The son of a Second World War hero awarded the Victoria Cross for unflinching bravery has said he wouldn't part with it for any sum of money.

Charangit Sangha appeared on last night's Antiques Roadshow, filmed at Pollok House in Glasgow, where expert Marc Brown told him he could expect to receive around £250,0000 if the family wished to sell the medal.

However, Mr Sangha, who lives in Newton Mearns, said no amount of money would convince him to sell his father's military honour.

Naik Gian Singh was awarded the highest award for gallantry by King George VI in October 1945 for his part in the Burma campaign.

The Herald:

His son said he had never watched the BBC show before he was approached to appear and initially turned it down because he thought it was about "people bringing items to sell".

"I said, 'We are not selling', it belongs to my father but it was really worth going, it was amazing, said Mr Sangha.

The Herald:

"Marc Brown, he had a great knowledge of the Victoria Cross. It was a proud moment for me, my family, for everybody."

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Mr Singh was 24 and serving in the 15th Punjab Regiment in the Second World War when he performed the deeds for which he was awarded the VC.

It was recorded in the London Gazette that Japan was holding a strong position astride the Kamye to Myingyan road in Burma in March 1945.

It said: “Two Companies of the 15th Punjab Regiment carried out successfully a wide encircling movement and established themselves on some high ground about one and a half miles in the rear of this enemy position. As all water supply points were within the enemy position it was vital that he should be dislodged.”

This mission was successful and one platoon was ordered to attack a village to the right.

Mr Singh was in command of the leading section and he observed the enemy some twenty yards ahead, concealed in foxholes.

"Ordering his Light Machine Gunner to cover him, he, alone, rushed the enemy fox-holes, firing his Tommy Gun. He was met by a hail of fire and wounded in the arm. In spite of this he continued his advance alone, hurling grenades. He killed several Japanese including four in one of the enemy main weapon pits.”

By this time a troop of tanks moved up in support of this platoon and came under fire from a cleverly concealed enemy antitank gun. Mr Singh quickly saw the danger to the tanks and, ignoring the danger to himself and in spite of his wounds, again rushed forward, killed the crew and captured the gun single-handed.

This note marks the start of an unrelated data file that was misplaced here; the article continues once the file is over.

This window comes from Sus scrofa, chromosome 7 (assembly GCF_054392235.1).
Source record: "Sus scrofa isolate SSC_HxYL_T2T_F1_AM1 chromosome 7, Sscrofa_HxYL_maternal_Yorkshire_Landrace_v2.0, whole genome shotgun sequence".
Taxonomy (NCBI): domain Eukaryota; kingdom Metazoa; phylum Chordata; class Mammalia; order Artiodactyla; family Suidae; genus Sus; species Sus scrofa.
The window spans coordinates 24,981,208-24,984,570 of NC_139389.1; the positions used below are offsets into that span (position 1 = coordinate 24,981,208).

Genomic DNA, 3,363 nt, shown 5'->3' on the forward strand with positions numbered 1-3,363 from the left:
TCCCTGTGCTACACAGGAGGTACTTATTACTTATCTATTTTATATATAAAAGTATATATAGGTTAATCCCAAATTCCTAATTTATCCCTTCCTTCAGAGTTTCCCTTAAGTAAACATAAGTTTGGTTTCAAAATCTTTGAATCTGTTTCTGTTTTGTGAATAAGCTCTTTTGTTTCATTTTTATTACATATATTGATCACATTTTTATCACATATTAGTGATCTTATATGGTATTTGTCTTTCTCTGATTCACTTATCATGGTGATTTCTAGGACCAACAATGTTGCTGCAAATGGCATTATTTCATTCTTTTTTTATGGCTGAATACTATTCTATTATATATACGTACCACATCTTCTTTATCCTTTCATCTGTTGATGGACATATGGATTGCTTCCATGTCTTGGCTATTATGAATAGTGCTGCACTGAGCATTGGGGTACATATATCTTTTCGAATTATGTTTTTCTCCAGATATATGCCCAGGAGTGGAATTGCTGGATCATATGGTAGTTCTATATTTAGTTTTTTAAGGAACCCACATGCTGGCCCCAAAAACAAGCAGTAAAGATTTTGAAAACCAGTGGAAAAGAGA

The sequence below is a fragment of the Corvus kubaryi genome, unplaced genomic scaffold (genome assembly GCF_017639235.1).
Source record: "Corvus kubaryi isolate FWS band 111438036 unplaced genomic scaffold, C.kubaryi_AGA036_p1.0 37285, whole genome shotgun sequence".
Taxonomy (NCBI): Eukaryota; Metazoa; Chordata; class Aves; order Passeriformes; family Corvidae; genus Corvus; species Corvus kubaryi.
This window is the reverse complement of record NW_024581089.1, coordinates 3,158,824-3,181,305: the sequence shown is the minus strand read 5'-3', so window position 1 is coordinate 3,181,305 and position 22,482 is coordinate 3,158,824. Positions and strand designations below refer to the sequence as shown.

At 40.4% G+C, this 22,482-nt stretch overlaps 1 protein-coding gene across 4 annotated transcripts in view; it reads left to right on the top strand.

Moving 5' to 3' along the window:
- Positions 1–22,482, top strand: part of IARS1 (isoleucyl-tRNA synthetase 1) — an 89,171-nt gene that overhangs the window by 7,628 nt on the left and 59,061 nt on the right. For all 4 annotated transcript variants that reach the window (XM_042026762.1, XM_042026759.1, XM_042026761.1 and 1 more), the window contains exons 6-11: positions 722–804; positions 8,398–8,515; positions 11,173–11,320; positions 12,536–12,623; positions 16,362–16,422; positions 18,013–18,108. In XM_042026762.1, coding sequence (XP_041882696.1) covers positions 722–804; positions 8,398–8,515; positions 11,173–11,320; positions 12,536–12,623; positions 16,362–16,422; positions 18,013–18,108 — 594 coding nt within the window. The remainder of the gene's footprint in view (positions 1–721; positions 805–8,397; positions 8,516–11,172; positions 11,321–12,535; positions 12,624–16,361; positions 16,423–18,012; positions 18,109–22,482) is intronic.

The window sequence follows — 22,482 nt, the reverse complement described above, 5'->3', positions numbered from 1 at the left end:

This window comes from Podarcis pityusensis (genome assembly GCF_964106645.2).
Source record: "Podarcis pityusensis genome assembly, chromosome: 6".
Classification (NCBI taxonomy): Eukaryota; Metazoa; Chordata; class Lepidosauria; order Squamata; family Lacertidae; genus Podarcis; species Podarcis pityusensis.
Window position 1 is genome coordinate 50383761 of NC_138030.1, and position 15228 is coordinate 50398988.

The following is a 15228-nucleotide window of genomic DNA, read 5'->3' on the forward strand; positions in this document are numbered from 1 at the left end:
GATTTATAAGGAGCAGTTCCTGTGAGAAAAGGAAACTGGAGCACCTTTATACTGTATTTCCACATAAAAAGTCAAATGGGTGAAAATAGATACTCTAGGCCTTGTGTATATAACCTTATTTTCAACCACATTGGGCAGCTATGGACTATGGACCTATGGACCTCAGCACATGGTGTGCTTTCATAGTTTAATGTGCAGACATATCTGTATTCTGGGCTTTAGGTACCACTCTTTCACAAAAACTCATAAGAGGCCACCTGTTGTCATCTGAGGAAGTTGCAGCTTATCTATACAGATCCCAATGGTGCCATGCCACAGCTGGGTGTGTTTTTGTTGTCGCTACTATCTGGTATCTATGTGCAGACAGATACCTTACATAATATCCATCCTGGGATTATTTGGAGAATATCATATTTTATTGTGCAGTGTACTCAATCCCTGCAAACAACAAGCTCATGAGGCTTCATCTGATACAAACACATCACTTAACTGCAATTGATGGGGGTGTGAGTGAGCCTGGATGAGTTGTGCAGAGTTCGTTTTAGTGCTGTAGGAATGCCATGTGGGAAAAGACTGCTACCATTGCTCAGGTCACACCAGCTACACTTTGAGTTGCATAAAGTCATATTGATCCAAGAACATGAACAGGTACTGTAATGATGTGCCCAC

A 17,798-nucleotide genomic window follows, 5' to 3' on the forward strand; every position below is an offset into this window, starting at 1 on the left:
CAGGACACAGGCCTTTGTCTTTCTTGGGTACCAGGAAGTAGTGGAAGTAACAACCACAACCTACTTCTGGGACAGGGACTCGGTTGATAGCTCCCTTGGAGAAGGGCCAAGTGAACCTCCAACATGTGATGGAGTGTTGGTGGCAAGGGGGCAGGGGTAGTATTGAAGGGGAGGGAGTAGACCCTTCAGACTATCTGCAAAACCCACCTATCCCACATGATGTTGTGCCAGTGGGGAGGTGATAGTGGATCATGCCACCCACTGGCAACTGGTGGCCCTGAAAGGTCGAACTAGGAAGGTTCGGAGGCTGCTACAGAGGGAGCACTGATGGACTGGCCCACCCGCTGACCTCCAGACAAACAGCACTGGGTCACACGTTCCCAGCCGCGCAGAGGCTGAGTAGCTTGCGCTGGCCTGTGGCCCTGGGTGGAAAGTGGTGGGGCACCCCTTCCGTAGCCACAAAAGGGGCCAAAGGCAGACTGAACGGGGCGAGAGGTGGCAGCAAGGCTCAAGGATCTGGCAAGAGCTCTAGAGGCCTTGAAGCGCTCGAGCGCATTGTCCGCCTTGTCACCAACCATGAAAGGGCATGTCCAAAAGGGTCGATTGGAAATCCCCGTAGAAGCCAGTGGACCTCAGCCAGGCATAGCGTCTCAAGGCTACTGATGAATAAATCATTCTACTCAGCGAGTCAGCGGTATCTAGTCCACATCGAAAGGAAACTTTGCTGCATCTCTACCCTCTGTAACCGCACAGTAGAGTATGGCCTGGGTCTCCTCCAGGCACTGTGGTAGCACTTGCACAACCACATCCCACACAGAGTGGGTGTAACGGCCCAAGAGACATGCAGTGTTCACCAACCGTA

An injured Mr Singh was ordered to the Regimental Aid Post but in spite of his wounds, requested permission to lead his section until the whole action had been completed.

The Herald:

"Until his dying day, in 1996, his leg always used to hurt from those wounds," said his son.

Mr Sangha said it was very emotional telling his father's story to the world but described it as a "wonderful experience."

"It's something that is very difficult to talk about," he said. "When I was in India at a young age my father never talked about the war.

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"He used to get emotional. My dad lost all his friends, very close friends. He was the sole survivor so he probably wasn't comfortable speaking to the kids, to us.

"Then I read a lot and studied a lot about the citation and the London Gazette, where the story was.

"My dad used to come over every two years for the Victoria Cross and George Cross reunions in London. Then I met my dad's colonel and his company major, I met them in 1992 and they told me what my dad was about.

"It's my dad, it was extraordinary bravery, but at the end of the day he's just my dad."

His father passed away in 1996 and the family still owns a farm in India.

He was watching the show with his wife and a couple of friends and his grandchildren in Dunbar were also glued to the TV.

He laughs when asked if he would consider selling the medal and says he wanted to correct news reports that suggested he became emotional when he was told of the high value of the medal.

"I was missing my dad on that day, I was sharing my dad's story with the world. I got emotional because of that, not because of the value of it," he said.

"Even if it was worth £2million, £3million, £10million I wouldn't part with it. Oh no, never."

Mr Sangha has agreed to loan the medal to Kelvingrove Art Gallery and Museum for two years where a new memorial is planned to mark the contribution of Indian nationals in second world war.

Following independence in 1947, Mr Singh served in the Indian Army totalling 32 years in the army before he retired in 1969 with the rank of captain.

The world record for the sale of a Victoria Cross in £840,000 which was won by First World War hero who allowed his ship to be torpedoed so he could lure a German U-boat close enough to sink it.

Vice Admiral Gordon Campbell's decoration - the highest award for valour - stormed past its estimate of £300,000 to go for a hammer price £700,000.